And Jesus said: “Truly I tell you, unless you change and become like little children, you will never enter the kingdom of heaven.”

– Matt. 18:3

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Inside Mountain View

New right-to-lease ordinance promises relief for renters

New right-to-lease ordinance promises relief for renters


Mountain View Tenants Coalition/Facebook
Residents gather in the fall to protest Mountain View’s rising rents. Rent relief is on the way in the form of a new ordinance.

A controversial Mountain View law requiring landlords to provide lease opt...

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Denial for all the wrong reasons: Editorial

It’s a given that no one likes traffic and noise. So it seems logical that a request by two schools at Union Presbyterian Church to expand enrollment by 20 students would increase traffic and noise around its location at 858 University Ave., right?

Not so fast. A traffic analysis conducted by Los Altos city staff reported virtually no difference in traffic if the schools’ enrollment were capped at 120 students rather than the current 100. In addition, several improvements have been made in the two years since the Los Altos City Council last denied the 120-limit request, including striping along University to help manage auto traffic and the schools’ commitment to carpooling and staggering their opening and closing times to reduce congestion.

But despite recommendations for approval from city staff and the Planning and Traffic Commission, the council last week once again denied an amendment to the church’s current use permit to allow a maximum of 120 students.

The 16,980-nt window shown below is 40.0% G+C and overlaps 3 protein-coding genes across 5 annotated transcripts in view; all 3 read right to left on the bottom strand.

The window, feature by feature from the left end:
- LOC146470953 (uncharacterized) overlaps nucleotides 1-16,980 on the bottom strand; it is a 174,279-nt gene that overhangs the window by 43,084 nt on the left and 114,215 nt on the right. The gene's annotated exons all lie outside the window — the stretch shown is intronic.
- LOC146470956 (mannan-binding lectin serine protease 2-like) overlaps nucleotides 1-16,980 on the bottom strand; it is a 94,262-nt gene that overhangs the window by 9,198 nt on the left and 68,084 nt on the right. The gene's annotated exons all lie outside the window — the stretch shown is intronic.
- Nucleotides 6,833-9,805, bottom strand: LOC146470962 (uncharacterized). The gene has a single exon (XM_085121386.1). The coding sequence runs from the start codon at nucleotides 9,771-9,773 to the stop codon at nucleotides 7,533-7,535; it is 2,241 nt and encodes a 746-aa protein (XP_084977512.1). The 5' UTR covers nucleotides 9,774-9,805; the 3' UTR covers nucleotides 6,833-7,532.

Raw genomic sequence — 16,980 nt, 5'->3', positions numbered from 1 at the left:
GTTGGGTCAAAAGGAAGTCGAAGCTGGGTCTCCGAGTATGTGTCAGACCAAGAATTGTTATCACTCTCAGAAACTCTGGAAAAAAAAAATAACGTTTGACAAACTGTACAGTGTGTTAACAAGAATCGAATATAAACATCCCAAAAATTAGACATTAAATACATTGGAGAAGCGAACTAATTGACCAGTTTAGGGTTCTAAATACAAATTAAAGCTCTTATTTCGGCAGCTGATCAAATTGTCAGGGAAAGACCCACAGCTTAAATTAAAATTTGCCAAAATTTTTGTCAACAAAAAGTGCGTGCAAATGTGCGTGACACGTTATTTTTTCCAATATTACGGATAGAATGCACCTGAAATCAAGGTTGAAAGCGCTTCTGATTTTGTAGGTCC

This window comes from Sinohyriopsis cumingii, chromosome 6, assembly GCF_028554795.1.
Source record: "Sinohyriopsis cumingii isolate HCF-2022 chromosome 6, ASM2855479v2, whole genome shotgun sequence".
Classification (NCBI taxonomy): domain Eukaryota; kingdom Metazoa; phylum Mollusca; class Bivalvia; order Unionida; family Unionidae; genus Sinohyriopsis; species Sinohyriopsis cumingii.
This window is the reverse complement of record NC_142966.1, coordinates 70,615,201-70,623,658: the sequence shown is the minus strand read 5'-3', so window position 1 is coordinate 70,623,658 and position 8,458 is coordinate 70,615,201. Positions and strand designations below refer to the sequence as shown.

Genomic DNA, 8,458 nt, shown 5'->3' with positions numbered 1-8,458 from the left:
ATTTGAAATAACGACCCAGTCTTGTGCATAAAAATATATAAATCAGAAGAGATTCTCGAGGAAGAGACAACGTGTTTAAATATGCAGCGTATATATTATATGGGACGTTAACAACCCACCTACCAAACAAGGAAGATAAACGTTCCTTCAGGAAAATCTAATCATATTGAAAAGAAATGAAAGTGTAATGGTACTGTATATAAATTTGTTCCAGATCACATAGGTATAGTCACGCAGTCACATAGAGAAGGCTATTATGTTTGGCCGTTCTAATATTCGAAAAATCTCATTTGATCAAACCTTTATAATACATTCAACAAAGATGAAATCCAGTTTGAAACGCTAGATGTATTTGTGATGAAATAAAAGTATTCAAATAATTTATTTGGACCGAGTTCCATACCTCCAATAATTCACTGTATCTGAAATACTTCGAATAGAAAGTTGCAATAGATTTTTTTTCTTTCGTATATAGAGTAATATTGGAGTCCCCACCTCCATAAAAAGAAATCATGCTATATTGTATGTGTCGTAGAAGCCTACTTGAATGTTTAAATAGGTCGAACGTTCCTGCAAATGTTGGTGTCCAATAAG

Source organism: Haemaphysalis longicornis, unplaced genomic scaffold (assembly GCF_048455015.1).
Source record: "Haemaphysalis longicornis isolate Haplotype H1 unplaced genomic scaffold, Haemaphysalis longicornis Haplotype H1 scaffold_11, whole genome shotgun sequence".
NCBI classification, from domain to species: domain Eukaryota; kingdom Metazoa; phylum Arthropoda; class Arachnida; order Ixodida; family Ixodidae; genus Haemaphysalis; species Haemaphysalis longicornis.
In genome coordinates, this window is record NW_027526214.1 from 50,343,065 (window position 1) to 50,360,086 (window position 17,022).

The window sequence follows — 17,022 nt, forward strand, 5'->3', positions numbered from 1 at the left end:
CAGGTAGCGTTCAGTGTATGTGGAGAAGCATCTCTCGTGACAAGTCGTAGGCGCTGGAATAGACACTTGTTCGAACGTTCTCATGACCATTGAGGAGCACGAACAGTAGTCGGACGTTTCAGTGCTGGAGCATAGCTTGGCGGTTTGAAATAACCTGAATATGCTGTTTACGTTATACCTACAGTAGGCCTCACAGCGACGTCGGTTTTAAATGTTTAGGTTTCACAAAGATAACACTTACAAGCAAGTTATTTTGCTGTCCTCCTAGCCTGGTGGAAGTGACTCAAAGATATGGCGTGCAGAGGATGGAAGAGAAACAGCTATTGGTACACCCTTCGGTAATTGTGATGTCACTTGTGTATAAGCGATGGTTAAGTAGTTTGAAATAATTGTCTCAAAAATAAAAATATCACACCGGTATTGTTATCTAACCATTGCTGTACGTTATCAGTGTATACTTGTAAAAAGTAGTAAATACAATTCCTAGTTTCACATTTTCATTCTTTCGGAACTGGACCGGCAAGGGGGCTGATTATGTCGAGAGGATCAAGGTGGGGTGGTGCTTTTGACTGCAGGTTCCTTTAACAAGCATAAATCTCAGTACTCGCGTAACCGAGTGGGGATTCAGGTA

We believe that the majority of the council was wrong to reject the increase (Mayor Jarrett Fishpaw and Councilwoman Jeannie Bruins voted in favor of it), for what came down to a dismissal of the traffic study and a refusal to acknowledge that factors beyond the schools were adding to traffic and noise in the neighborhood.

Councilwoman Val Carpenter was particularly out of line in one of her reasons for denying the request, claiming that the schools have too few students residing in Los Altos. Her provincial rationale failed to account for the church itself, which has been in Los Altos more than 100 years and has a long history of contributing to the community.

Carpenter suggested that the 600-student Bullis Charter School could occupy the 6-acre site instead, should the church’s schools be forced to move to another location. At least, she reasoned, the traffic and noise would come from more local residents. Hmm. Would residents somehow tolerate noise and traffic from 480 additional students, knowing the students are from Los Altos families?

Union Presbyterian Church has been a good neighbor. The church needs the revenue the schools generate, among its facility rental sources, to maintain its mission. It’s clear that a 20-student increase wouldn’t impact traffic, but rejecting the increase could hurt the schools and ultimately the church. Sorry, council, but your priorities are all out of whack. Your denial is a slap in the face to a longtime friend.